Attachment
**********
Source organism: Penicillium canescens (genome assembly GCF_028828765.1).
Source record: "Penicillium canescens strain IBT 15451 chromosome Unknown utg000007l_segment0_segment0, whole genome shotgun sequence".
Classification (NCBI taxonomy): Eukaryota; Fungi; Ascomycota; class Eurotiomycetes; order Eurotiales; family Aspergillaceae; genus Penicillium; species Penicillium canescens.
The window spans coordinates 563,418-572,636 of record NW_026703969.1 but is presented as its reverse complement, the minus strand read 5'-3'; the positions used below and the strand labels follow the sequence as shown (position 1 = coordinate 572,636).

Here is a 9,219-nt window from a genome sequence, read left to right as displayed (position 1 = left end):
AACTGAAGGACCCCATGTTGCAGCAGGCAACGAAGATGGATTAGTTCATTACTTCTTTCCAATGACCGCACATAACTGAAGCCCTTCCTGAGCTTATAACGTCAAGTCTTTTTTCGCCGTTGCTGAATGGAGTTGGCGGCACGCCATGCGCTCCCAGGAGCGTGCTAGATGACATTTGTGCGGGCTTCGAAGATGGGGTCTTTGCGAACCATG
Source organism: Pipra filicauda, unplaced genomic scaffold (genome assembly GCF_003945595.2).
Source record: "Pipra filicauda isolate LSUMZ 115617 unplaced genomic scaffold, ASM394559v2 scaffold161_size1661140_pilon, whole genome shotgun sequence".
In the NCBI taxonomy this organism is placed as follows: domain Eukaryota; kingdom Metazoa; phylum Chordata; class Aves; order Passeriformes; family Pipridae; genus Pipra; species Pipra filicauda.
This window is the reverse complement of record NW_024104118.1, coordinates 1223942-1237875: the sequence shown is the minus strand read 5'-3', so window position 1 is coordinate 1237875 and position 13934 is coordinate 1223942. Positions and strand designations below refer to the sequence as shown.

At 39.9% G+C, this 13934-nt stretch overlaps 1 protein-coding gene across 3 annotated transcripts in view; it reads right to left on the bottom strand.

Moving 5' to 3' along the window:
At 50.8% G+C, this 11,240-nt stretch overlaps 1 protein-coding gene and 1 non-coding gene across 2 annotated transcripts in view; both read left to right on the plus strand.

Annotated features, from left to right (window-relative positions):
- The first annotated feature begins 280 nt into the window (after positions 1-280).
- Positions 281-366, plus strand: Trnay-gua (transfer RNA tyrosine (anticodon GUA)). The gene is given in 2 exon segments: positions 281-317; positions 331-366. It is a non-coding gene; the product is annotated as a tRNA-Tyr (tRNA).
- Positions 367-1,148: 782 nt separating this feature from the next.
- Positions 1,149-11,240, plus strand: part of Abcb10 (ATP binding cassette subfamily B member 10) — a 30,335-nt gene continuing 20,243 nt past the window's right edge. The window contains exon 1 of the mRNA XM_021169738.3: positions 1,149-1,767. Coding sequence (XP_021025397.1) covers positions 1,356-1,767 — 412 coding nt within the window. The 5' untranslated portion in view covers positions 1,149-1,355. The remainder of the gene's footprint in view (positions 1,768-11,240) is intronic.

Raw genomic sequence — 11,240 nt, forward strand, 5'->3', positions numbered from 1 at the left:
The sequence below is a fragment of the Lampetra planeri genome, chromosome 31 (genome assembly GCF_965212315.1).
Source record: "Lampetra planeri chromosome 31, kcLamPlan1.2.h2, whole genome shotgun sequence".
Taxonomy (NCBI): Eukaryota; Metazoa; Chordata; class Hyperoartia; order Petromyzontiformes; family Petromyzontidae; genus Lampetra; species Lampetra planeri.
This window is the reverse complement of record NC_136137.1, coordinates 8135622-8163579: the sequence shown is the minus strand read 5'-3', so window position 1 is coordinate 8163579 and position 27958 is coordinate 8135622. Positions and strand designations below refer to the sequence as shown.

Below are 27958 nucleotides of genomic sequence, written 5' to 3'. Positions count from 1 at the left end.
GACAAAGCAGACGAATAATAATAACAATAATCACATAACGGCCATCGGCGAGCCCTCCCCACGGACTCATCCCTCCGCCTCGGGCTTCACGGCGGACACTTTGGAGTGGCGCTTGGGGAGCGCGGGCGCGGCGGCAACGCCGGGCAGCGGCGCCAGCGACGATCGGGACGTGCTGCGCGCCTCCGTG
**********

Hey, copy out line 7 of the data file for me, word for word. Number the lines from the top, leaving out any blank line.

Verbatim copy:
Source organism: Pipra filicauda, unplaced genomic scaffold (genome assembly GCF_003945595.2).